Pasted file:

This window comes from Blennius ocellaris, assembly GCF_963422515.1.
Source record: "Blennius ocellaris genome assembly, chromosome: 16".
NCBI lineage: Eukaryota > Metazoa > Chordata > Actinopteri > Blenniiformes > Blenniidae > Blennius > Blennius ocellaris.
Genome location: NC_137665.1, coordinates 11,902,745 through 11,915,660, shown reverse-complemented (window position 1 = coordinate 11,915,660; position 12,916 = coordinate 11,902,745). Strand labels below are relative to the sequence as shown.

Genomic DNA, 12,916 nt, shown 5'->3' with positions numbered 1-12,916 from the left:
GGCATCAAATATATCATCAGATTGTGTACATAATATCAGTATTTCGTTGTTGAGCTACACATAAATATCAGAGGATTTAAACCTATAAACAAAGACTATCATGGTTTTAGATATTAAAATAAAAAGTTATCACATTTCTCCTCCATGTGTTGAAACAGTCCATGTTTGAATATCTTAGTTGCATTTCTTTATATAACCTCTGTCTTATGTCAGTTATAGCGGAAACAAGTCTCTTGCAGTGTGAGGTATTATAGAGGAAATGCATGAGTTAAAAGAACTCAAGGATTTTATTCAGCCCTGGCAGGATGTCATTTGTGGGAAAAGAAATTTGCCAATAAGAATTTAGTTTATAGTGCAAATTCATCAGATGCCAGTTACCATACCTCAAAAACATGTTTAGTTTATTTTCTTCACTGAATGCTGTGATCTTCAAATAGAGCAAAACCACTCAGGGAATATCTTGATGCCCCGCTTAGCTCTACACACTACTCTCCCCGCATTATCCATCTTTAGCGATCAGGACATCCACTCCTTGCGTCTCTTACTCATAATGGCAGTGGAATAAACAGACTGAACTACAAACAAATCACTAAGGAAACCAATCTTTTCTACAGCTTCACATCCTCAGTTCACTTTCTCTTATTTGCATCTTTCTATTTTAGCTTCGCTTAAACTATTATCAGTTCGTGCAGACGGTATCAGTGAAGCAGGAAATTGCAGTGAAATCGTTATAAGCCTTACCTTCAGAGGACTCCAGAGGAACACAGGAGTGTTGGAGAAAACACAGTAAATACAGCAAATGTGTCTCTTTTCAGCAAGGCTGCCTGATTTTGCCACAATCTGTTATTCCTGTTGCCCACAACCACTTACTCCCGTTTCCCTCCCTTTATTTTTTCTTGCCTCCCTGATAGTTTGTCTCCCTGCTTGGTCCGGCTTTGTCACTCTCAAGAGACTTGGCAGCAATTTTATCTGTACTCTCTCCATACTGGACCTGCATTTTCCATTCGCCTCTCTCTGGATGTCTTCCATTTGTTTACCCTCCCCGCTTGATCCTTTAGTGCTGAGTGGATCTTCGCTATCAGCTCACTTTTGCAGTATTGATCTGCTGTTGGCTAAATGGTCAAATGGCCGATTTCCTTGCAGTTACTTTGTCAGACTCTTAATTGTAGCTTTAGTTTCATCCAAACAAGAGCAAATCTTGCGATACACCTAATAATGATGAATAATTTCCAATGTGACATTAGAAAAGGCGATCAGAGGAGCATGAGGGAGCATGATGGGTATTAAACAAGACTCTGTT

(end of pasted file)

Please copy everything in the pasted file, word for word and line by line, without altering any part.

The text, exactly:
This window comes from Blennius ocellaris, assembly GCF_963422515.1.
Source record: "Blennius ocellaris genome assembly, chromosome: 16".
NCBI lineage: Eukaryota > Metazoa > Chordata > Actinopteri > Blenniiformes > Blenniidae > Blennius > Blennius ocellaris.
Genome location: NC_137665.1, coordinates 11,902,745 through 11,915,660, shown reverse-complemented (window position 1 = coordinate 11,915,660; position 12,916 = coordinate 11,902,745). Strand labels below are relative to the sequence as shown.

Genomic DNA, 12,916 nt, shown 5'->3' with positions numbered 1-12,916 from the left:
GGCATCAAATATATCATCAGATTGTGTACATAATATCAGTATTTCGTTGTTGAGCTACACATAAATATCAGAGGATTTAAACCTATAAACAAAGACTATCATGGTTTTAGATATTAAAATAAAAAGTTATCACATTTCTCCTCCATGTGTTGAAACAGTCCATGTTTGAATATCTTAGTTGCATTTCTTTATATAACCTCTGTCTTATGTCAGTTATAGCGGAAACAAGTCTCTTGCAGTGTGAGGTATTATAGAGGAAATGCATGAGTTAAAAGAACTCAAGGATTTTATTCAGCCCTGGCAGGATGTCATTTGTGGGAAAAGAAATTTGCCAATAAGAATTTAGTTTATAGTGCAAATTCATCAGATGCCAGTTACCATACCTCAAAAACATGTTTAGTTTATTTTCTTCACTGAATGCTGTGATCTTCAAATAGAGCAAAACCACTCAGGGAATATCTTGATGCCCCGCTTAGCTCTACACACTACTCTCCCCGCATTATCCATCTTTAGCGATCAGGACATCCACTCCTTGCGTCTCTTACTCATAATGGCAGTGGAATAAACAGACTGAACTACAAACAAATCACTAAGGAAACCAATCTTTTCTACAGCTTCACATCCTCAGTTCACTTTCTCTTATTTGCATCTTTCTATTTTAGCTTCGCTTAAACTATTATCAGTTCGTGCAGACGGTATCAGTGAAGCAGGAAATTGCAGTGAAATCGTTATAAGCCTTACCTTCAGAGGACTCCAGAGGAACACAGGAGTGTTGGAGAAAACACAGTAAATACAGCAAATGTGTCTCTTTTCAGCAAGGCTGCCTGATTTTGCCACAATCTGTTATTCCTGTTGCCCACAACCACTTACTCCCGTTTCCCTCCCTTTATTTTTTCTTGCCTCCCTGATAGTTTGTCTCCCTGCTTGGTCCGGCTTTGTCACTCTCAAGAGACTTGGCAGCAATTTTATCTGTACTCTCTCCATACTGGACCTGCATTTTCCATTCGCCTCTCTCTGGATGTCTTCCATTTGTTTACCCTCCCCGCTTGATCCTTTAGTGCTGAGTGGATCTTCGCTATCAGCTCACTTTTGCAGTATTGATCTGCTGTTGGCTAAATGGTCAAATGGCCGATTTCCTTGCAGTTACTTTGTCAGACTCTTAATTGTAGCTTTAGTTTCATCCAAACAAGAGCAAATCTTGCGATACACCTAATAATGATGAATAATTTCCAATGTGACATTAGAAAAGGCGATCAGAGGAGCATGAGGGAGCATGATGGGTATTAAACAAGACTCTGTT